JDE: Well, there's a lot of stuff about 180 versus 140 versus color vinyl, you know, really color mixtures and compounds and 180 versus 140 in most cases is not going to affect the sound quality of your record. That's a big one. People's assumption that the center labels are stickers when you're pressing records is not the case. So those are some big ones that we're usually telling people over and over again.
And then quantity is another thing that is something that's discussed pretty frequently. Most of the time pressing plants have a little bit higher quantity because of just how the actual process works. So if you're looking for 50 or less than that, you might want to look into a lathe cut versus a pressed record.
NS: Interesting. I'm going to get to that in a second. I did when, we did color vinyls or sorry, picture-disc vinyls. That was the one that we were always told. It doesn't have quite the same quality as like a heavyweight black 45 so as that is. So you're saying that's wrong, but where did that come from? Is it like vinyl pressing technology has got better over the years or...?
JDE: Yeah, I mean, even some picture discs sound better than they used to for sure. But I think it's just that the audio file community believes certain things to be true about like black vinyl sounds better because of the carbon pigment that's put into the PVC in order to make it, you know, sound better. 180 gram supposedly because of less vibration on your turntable, is supposed to, you know, be a higher quality product. And it is, it is great. I mean, all of these things, it's not wrong. It's just it's not all that 100% either.
NS: Are they talking about like. Yes, technically, it probably is going to be slightly more solid at 180, but you're talking about a .0001% difference in audio quality that no one would really hear unless you're analyzing it under a computer spectrum.
JDE: 100%. Yeah. And that's the thing is like bands will come or small labels and say, you know, I want 180 gram vinyl. At Gold Rush, we press everything 180 gram unless you specifically ask, which is just a nice upgrade that they do.
But if you're shopping pressing plants and you're looking for 180 gram and you're trying to find a way to get your cost down, do 140 gram, it's not going to make a difference to you unless you have an audio file fan base. And that's really what they want. But it's not. It's for most small labels and bands, the dollar or so more that it's going to cost you to do that, you know, isn't necessarily something that you have to do for your end goal to raise money.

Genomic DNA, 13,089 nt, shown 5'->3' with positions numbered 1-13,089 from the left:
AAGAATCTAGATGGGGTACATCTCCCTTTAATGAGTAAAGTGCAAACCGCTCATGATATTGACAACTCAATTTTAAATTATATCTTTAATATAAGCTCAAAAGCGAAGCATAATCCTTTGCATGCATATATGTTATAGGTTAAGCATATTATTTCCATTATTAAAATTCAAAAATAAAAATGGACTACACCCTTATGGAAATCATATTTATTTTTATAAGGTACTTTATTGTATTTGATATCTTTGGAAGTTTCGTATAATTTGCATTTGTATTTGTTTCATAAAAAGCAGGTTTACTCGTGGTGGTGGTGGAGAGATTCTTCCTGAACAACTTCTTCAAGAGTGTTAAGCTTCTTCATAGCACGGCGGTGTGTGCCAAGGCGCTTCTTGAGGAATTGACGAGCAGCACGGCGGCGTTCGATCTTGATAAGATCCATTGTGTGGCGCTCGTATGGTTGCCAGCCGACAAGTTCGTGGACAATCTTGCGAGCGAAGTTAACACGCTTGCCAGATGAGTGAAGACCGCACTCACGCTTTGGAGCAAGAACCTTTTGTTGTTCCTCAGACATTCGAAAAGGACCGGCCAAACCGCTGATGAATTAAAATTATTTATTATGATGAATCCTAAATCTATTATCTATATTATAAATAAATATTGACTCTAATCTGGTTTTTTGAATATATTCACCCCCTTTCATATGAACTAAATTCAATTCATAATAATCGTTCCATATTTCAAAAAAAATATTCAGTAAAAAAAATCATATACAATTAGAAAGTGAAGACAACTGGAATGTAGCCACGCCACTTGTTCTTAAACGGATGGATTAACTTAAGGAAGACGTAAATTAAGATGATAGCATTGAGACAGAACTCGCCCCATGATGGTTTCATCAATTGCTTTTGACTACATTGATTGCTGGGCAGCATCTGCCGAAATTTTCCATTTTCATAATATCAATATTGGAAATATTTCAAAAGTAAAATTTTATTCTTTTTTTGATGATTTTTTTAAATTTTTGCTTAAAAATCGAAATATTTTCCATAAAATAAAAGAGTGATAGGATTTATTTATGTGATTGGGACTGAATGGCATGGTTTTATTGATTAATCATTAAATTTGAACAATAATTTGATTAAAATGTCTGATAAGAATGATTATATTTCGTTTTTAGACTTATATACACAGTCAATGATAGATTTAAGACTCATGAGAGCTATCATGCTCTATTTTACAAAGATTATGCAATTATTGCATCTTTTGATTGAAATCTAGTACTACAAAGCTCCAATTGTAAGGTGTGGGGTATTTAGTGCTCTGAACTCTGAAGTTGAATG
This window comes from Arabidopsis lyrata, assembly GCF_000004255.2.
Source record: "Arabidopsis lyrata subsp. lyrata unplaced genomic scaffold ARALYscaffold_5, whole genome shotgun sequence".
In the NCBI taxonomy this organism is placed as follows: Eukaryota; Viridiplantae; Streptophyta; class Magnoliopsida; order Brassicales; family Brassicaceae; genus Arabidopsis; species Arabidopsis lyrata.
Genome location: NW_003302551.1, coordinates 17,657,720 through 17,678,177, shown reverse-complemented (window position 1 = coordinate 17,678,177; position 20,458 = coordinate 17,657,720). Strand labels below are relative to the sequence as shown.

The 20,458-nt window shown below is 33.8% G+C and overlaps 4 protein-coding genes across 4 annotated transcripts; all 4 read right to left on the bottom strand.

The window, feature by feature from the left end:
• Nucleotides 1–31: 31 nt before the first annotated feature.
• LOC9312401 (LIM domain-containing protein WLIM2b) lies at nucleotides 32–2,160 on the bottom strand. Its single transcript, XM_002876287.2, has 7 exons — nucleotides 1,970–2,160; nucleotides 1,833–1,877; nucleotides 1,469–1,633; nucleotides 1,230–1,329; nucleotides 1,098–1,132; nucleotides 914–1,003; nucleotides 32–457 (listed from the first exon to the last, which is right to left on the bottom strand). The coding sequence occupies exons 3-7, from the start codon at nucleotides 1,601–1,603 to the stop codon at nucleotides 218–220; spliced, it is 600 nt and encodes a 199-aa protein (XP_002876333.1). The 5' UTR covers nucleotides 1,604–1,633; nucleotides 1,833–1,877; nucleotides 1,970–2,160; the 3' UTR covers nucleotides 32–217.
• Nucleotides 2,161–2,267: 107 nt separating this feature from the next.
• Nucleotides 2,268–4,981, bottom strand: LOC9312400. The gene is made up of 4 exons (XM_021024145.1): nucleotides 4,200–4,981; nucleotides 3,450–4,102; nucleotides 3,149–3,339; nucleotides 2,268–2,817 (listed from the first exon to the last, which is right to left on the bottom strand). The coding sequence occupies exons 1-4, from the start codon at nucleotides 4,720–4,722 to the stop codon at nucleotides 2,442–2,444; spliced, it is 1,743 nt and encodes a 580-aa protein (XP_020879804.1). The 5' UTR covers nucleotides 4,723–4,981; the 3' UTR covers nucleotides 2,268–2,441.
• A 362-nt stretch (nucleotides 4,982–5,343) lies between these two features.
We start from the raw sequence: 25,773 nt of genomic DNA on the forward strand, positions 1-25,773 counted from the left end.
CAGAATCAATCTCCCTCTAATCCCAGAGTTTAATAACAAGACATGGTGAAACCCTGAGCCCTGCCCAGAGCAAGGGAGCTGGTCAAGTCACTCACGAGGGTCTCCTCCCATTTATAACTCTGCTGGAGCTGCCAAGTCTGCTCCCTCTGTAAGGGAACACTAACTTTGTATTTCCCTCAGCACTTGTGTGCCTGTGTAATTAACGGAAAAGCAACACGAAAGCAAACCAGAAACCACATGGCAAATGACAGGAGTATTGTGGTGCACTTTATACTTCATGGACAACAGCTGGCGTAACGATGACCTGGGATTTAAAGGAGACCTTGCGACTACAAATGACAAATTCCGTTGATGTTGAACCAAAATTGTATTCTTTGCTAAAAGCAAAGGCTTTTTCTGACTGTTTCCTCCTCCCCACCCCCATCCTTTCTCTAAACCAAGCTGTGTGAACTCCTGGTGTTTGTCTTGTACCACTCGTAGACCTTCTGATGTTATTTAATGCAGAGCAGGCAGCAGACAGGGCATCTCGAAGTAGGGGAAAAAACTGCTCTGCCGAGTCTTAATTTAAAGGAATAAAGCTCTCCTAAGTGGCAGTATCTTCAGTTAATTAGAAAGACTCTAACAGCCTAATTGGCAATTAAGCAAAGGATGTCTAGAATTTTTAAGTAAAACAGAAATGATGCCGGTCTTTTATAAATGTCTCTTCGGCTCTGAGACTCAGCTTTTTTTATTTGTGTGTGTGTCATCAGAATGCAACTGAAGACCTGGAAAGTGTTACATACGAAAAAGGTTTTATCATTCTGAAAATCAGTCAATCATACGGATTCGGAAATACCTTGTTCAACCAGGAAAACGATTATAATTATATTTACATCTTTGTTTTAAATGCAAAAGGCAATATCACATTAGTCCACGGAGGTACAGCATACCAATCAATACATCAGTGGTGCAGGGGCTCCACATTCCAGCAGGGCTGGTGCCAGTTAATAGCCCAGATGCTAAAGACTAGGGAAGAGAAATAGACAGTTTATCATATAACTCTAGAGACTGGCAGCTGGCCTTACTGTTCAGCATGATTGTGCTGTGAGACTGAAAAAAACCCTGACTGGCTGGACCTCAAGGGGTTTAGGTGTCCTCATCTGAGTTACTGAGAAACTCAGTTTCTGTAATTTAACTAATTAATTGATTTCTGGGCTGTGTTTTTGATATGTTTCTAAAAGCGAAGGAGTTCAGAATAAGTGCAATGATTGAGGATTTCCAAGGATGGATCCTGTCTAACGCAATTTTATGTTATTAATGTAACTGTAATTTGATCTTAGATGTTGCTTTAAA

NS: Hmm. Yeah, I tell you that. I mean, when we were doing vinyl originally, I think was just default, but that's my very first vinyl pressing, actually.
JDE: Awesome. I love that.
NS: That was 140. I mean, we weren't really aware that I remember about the, about the weight size. And you know, this was this was music that was going to be played in clubs and so it had to be, you know, it wasn't like collector's items, it actually had to sound really good. No one complained it got played out loads and… Yeah, but you know, I guess as well in a club, them professional club, they've got everything set up properly on concrete blocks so you know you're not going to have that problem.
Yeah. I wanted to ask you then. Yeah. How like so from a like the clubbing type scene, you know from 15, 20 years ago everyone was on vinyl. Now everyone uses, you know, like not even CDJs. I think they’re called XDJs where you just put your memory card in because it's simpler and easier and whatnot. Yet you know, everybody's in vinyl. Like you said, there's now a massive queue. People are buying vinyl. Are people buying vinyl to listen at home or are people buying vinyl to collect? What's your personal opinion on that?
JDE: So it's both. I think it's crazy to buy a record and not listen to it, but it's just my opinion. But we do see both. And I have worked with some labels and I won't share who they are just in case they don't want people to know this, but they know that they have two different fan bases and so they create typically two different variants of the record, one for people that are just going to buy it for the packaging and put it on their wall or keep it on their shelf.
And then like kind of an audio file aspect on the other spectrum with 180 gram black vinyl because they know that those people are going to listen to all the ins and outs of the type of music that they put out.
NS: That's an excellent answer. And that explains, yeah, exactly. I think there are those those two groups of fans and that, you know, that band sort of does, as you say, prove that. Speaking of the other artists and bands and labels that you work with, can you tell us about a particular like label or artists you were most proud of working with and the project?
JDE: Yeah, I mean, sort of my my biggest career moment, I guess, was working with the Smashing Pumpkins on music that hasn't been released yet. So we got actually a contact request form for Zwaan and I was like, Oh wow, I know what that is. And so I kept bothering this poor woman. I was like incessantly following up, like when I when are you going to start?
What are you trying to do? And then come to find out this was like during the pandemic. And then she was actually Billy Corgan's assistant and they were putting out stuff through Martha's music. Martha's his mom. And so that's his personal stuff. And so it's archives, things that have never been released before. And so I helped them sort of get that started and onto vinyl.